Posts Tagged ‘black & white’
One of the most fulfilling things one can do when visiting the rural areas of Cambodia is to set aside time to visit schools. As some of the rural schools are extremely poor, you should think about buying school supplies to donate to the children.
This particular school, which is located south of Stung Treng, had no electricity, windows and other conveniences that we take for granted in other parts of the world. In fact, the children had neither paper nor pencils. Instead they were using planks of wood and chalk during class. I purchased pencils, rulers and tablets for each of the 100 children in the three classes. (And candy and cookies to please each student’s sweet tooth.)
The children were kindergartners to second graders and were extremely bright. However as they were in a very poor rural area, their future is a bit hazy. Do what you can to help. Not only will the children benefit, so will you.
In the digital age, it’s much easier to experiment and develop your own style. You take the shot and then you instantly review the results. Nothing could be easier than that, right? With super accurate autofocus and precise metering DSLRs, one is in a position to take that perfect shot. And stopping motion. Try your hand at something just a bit different. Try taking a shot where motion is an element of the picture. In other words, you want to see motion. It seems unnatural in some ways but you may find yourself taking flawed but still interesting photographs. And motion-oriented photos do convey a feeling.
These photos were taken a couple of months ago with a Leica M8 and Carl Zeiss Biogon 21mm f/2.8 lens. I prefocused the camera and set the aperture speed at 1/45 and 1/60 sec. I shot from the hip, through the viewfinder and then over head. I can’t guarantee your results but you may find yourself taking photos that will be out of the ordinary.
The Esplanade at the mouth of the Singapore River is popular with both Singaporeans and visitors. From those looking to just chill out and take in the views to lovers holding hands and walking along the wide sidewalks, a photographer can find many subjects to shoot. It doesn’t matter if it’s night or day, there are plenty of visitors. From this vantage point, you also have a great view of the Singapore skyline. On this trip, we walked along the Singapore River from the Esplanade to Clarke Quay, a distance of about 5 kilometers. Besides terrific opportunities to shoot people, there are seven bridges, numerous vintage buildings and skyscrapers. And don’t forget the reflection of these sights on the waters of the river.
Photos were taken with a Nikon D700 and Sigma 150mm f/2.8 macro lens.
People are sometimes apprehensive to photograph people on the street. To become more comfortable, aspiring photographers should consider different ways to overcome their shyness. Several weeks ago, I recommended shooting food stalls in close proximity to people. In doing so you can build up your confidence while shooting in public.
Another exercise calls for you to photograph people going about their work. That’s what I’ve done in this series of photos. Not only does this make for interesting shots, working people tend to be occupied going about their work and therefore they generally do not pay attention to you. One word of caution. Be careful when photographing police or military in some countries as levels of paranoia post 9/11 has created a bit of suspicion.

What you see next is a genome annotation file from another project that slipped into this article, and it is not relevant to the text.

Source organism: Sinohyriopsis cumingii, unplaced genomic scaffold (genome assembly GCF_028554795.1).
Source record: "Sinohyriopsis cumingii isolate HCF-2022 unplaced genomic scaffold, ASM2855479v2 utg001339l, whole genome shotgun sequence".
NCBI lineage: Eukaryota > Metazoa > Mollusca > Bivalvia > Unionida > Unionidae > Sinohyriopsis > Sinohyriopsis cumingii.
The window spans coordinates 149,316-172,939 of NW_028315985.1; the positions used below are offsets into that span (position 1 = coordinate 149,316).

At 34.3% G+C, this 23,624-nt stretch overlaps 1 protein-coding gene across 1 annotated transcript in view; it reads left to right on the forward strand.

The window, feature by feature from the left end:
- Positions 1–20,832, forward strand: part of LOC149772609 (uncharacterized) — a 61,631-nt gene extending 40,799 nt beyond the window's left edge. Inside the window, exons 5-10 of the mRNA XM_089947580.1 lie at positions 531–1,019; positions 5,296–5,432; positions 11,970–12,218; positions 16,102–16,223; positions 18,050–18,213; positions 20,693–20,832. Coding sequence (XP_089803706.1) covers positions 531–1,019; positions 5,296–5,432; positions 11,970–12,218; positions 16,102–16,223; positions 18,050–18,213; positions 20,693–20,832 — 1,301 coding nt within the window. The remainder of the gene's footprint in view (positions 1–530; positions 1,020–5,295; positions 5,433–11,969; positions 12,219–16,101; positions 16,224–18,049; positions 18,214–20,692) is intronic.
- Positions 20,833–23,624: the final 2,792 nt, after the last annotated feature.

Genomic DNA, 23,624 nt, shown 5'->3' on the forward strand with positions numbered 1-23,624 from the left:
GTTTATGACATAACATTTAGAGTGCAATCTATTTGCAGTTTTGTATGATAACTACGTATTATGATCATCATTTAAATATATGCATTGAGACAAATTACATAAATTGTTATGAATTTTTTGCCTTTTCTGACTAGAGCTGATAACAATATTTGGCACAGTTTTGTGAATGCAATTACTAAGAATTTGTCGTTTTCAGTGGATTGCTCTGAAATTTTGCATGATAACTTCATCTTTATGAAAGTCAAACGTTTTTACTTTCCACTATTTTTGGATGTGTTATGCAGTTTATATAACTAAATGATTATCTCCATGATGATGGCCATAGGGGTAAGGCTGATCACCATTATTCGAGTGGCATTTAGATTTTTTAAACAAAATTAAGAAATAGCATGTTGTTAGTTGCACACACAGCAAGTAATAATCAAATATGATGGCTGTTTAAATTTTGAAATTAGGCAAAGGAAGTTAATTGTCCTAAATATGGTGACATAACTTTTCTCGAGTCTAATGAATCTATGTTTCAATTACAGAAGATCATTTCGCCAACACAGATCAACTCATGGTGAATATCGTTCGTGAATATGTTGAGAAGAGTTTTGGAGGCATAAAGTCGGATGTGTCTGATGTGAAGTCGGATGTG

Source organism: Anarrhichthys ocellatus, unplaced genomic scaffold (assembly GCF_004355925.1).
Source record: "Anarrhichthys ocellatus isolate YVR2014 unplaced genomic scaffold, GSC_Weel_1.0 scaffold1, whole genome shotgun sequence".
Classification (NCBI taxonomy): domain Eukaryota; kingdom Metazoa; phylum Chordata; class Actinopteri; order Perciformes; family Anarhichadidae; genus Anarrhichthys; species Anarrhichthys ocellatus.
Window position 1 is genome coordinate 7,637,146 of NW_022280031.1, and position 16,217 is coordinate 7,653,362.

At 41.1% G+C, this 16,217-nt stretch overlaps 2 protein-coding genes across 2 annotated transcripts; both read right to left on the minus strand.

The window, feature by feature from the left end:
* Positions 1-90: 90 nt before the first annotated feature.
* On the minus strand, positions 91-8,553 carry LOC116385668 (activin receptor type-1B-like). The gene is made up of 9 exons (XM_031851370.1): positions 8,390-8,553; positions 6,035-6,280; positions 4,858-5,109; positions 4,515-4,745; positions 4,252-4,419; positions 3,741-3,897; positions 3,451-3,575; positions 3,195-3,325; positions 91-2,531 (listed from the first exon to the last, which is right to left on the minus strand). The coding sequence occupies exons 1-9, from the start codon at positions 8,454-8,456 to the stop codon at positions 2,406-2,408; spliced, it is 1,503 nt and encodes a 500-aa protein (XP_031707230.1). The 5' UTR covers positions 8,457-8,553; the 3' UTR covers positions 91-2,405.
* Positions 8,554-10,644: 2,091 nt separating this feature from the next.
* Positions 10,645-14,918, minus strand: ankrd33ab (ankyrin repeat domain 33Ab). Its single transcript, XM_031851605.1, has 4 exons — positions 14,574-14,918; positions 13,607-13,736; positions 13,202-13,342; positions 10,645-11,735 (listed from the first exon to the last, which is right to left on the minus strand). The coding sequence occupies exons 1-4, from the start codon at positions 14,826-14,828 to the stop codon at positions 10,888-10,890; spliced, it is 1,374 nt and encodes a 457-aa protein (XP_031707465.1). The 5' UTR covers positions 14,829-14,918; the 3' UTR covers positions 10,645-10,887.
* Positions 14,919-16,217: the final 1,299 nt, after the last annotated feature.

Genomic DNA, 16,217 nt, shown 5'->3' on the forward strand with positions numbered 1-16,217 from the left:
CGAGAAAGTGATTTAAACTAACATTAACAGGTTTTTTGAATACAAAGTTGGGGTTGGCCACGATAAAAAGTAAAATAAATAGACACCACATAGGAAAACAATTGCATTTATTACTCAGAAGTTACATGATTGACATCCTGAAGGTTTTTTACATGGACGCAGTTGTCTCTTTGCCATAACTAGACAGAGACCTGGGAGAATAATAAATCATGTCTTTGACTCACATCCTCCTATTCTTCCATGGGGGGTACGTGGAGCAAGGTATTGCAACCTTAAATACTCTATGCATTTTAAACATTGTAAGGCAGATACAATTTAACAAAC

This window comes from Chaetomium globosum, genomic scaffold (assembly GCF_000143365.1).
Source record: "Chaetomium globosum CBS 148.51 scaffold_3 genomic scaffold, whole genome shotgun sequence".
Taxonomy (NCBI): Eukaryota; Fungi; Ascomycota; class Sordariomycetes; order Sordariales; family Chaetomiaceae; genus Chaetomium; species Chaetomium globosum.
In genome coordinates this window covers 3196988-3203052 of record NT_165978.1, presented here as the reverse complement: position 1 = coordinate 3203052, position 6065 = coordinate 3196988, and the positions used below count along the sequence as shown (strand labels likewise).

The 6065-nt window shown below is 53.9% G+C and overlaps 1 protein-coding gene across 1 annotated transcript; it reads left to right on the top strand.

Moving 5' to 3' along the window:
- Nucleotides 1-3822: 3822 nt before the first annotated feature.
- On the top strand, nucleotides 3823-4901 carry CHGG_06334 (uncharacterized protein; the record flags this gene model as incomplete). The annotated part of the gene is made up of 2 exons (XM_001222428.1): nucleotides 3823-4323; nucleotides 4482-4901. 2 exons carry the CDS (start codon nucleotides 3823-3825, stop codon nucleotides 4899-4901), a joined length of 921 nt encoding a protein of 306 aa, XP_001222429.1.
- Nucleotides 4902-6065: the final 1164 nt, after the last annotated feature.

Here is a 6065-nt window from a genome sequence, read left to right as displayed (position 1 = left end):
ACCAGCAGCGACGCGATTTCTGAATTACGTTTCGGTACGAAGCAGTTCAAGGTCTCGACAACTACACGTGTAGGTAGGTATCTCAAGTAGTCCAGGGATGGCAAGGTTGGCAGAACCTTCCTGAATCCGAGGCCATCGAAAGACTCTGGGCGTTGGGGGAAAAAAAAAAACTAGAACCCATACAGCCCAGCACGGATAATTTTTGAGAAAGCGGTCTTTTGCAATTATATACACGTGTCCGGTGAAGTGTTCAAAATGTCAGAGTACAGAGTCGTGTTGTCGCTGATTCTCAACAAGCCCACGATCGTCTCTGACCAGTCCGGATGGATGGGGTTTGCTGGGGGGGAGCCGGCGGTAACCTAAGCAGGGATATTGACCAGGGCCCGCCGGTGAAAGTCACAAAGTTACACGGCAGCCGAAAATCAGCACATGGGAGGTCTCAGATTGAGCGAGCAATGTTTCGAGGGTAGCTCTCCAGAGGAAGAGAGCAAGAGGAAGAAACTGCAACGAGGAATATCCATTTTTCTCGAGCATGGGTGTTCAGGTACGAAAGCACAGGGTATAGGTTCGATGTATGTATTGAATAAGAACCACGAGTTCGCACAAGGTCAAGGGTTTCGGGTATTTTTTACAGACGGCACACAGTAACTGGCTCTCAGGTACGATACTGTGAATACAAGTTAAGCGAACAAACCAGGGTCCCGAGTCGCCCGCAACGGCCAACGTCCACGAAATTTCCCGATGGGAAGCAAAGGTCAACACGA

All photos taken in Hong Kong with a Nikon D700 and either a Nikkor 24-70mm f/2.8 zoom or Sigma 150mm f/2.8 macro lens.
One of the best venues for photographs is the main railway station, Hua Lamphong. As you would expect, the station is bustling with passengers in various stages of travel. Mainly they are waiting for their trains to depart and in this lack of activity, are occupied in their own worlds. Some daydream, some sleep, while others pass the time communing with others.
I spent a few hours at the station over the last couple of days and found the personal side of humanity compelling. Most people had no objections to taking their photos and those that did say no, did so politely. Photos at this venue are completely different from photos taken uptown, mainly because rail travelers in Thailand are not focused on the latest trendy clothes or accessories but merely going home to loved ones.
Although, it’s a marvelous site for photos of trains, the station and the hustle-bustle of activity, I decided to photograph the human side of the station.
Photos taken with a Nikon D700 and Sigma 150mm f/2.8 macro lens.
Hong Kong is a wonderful place to wander and one is never quite sure what one will see. On this day while walking along the waterfront on the Kowloon side, a friend and I stumbled upon a youth orchestra competition of sorts. We stood around for around thirty minutes, snapping a photo here and there before finally moving on to other sights to see.
As noted in my posting a couple of days ago, I used only the Nikkor 85mm f/1.4 during my five day stay. No zoom lenses or multiple lenses. Just kept it plain and simple. Try it. It works.
Photos taken with Nikon D700 and 85mm f/1.4 lens.